From aggregation-induced to solution emission: a new strategy for designing ratiometric fluorescent probes and its application for in vivo HClO detection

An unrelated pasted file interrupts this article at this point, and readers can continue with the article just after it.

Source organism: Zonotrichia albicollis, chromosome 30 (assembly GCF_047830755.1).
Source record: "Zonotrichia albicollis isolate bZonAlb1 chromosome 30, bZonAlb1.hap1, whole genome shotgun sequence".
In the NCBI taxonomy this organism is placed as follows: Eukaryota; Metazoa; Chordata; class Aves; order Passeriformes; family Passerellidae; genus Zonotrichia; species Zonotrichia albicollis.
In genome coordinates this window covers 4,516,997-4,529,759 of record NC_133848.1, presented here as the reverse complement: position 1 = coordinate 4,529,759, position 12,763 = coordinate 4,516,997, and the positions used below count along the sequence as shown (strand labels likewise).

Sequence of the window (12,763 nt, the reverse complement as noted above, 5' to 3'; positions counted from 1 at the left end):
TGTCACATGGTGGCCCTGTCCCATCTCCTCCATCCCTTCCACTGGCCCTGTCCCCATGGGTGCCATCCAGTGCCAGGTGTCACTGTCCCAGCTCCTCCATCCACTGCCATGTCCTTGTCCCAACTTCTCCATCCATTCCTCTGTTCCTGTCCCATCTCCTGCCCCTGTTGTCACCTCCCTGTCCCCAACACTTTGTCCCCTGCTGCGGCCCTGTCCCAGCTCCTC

In this paper, we introduced a new strategy for converting aggregation-induced emission (AIE) to fluorescence emission in solution into the rational design of new fluorescent probes. Two fluorescent probes based on this strategy, namely, PDAM-Lyso and PDAM-Me, have been synthesized and tested both in vitro and in vivo. The fluorophores of the two probes are both phenothiazine molecules, which link to the diaminomaleonitrile (DAMN) moiety through imine bonds. In the presence of imine bonds, the probes emit red fluorescence in an aqueous solution caused by the AIE effect. As the imine bonds are selectively cut-off by HClO, the DAMN moiety gets removed, inducing blue fluorescence of the reaction product. In this way, the selectivity of the DAMN-based probes toward HClO against metal ions and other reactive oxygen species (ROS) was successfully improved. The imaging of endogenous and exogenous HClO with these two probes reveals that lysosome-targeting probes are of great advantage in the detection of natively generated HClO. Furthermore, the imaging of endogenous HClO in zebrafish suggests that PDAM-Lyso is capable of monitoring the generation of HClO in vivo, illustrating that this strategy is of great significance in designing new probes.